This study attempts to clarify conceptual and operational inconsistencies in the literature around “Ghiselli’s hobo syndrome.” I propose that defining characteristics of hobo syndrome should include both the exhibition of frequent job movement behavior and positive attitudes about such behavior. This definition effectively differentiates the construct from other similar phenomena associated with frequent job movement (e.g., job/career mobility, protean careers). Using latent class cluster analysis of a diverse sample of 944 U.S. workers, it was empirically validated that a small number of individuals resembling the proposed characteristics of hobos did emerge as a distinct group (N = 42), providing person-centered evidence for the construct validity of hobo syndrome. The dispositional roots of hobo syndrome and work-related outcomes were also explored. It was found that individuals with high levels of openness to experience were likely to exhibit hobo syndrome, whereas impulsivity was not related to such tendency. Also, workers who were more likely to be categorized as hobos tended to report less positive views about their current jobs. Based on these findings, implications for research and practice are discussed.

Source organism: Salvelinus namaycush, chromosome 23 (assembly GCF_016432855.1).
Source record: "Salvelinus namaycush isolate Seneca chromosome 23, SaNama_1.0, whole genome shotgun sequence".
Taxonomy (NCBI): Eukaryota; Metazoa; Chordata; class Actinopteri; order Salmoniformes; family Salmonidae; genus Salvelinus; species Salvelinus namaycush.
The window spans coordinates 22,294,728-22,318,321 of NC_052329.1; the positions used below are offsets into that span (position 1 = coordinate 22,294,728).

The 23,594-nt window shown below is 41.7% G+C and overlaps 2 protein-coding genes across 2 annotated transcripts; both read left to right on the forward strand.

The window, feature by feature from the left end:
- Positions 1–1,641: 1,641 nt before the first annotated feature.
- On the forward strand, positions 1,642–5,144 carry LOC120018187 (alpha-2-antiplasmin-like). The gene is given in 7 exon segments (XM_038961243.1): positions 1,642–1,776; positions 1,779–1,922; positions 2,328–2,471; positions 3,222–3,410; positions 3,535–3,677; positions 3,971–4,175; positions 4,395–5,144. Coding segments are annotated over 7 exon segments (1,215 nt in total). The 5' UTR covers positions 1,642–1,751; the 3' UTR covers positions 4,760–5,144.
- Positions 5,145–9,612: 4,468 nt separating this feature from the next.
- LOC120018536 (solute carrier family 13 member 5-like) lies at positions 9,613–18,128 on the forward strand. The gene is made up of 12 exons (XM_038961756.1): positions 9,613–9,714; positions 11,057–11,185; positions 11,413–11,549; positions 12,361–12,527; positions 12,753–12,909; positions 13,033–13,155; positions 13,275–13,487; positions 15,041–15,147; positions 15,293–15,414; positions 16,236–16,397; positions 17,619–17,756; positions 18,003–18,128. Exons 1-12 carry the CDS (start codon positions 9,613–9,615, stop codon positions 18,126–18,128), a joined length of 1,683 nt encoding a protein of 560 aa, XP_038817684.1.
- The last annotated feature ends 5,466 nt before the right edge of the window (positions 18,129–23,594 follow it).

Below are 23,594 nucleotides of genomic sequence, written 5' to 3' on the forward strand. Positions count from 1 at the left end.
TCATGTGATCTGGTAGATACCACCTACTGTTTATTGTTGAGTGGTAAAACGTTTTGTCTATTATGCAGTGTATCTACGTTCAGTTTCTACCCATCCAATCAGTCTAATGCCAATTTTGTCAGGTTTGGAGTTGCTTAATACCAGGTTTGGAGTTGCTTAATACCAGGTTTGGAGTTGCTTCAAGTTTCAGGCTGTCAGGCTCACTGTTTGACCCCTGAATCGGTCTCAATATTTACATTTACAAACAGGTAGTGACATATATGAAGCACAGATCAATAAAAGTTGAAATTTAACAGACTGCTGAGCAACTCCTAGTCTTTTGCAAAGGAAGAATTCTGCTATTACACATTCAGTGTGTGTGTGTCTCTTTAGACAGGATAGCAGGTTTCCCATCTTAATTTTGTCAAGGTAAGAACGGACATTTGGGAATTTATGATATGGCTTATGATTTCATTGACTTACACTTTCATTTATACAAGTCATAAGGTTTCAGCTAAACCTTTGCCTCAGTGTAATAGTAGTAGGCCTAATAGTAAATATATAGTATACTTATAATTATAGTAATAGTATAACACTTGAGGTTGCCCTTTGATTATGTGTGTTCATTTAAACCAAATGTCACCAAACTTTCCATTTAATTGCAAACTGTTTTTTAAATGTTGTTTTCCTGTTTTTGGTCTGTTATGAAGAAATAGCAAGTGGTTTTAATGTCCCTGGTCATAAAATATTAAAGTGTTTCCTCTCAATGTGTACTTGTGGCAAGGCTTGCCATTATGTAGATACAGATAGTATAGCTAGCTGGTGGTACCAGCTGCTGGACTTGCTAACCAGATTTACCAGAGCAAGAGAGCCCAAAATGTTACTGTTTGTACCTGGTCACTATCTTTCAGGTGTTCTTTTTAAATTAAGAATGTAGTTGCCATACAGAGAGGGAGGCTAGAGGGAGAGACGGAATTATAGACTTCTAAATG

This is the author’s version of a work that was accepted for publication in Journal of Vocational Behavior. Changes resulting from the publishing process, such as peer review, editing, corrections, structural formatting, and other quality control mechanisms may not be reflected in this document. Changes may have been made to this work since it was submitted for publication. A definitive version was subsequently published in Journal of Vocational Behavior, [79, 2, (2011)] DOI#10.1016/j.jvb.2011.02.003


hobo syndrome, person-centered, latent class analysis, turnover

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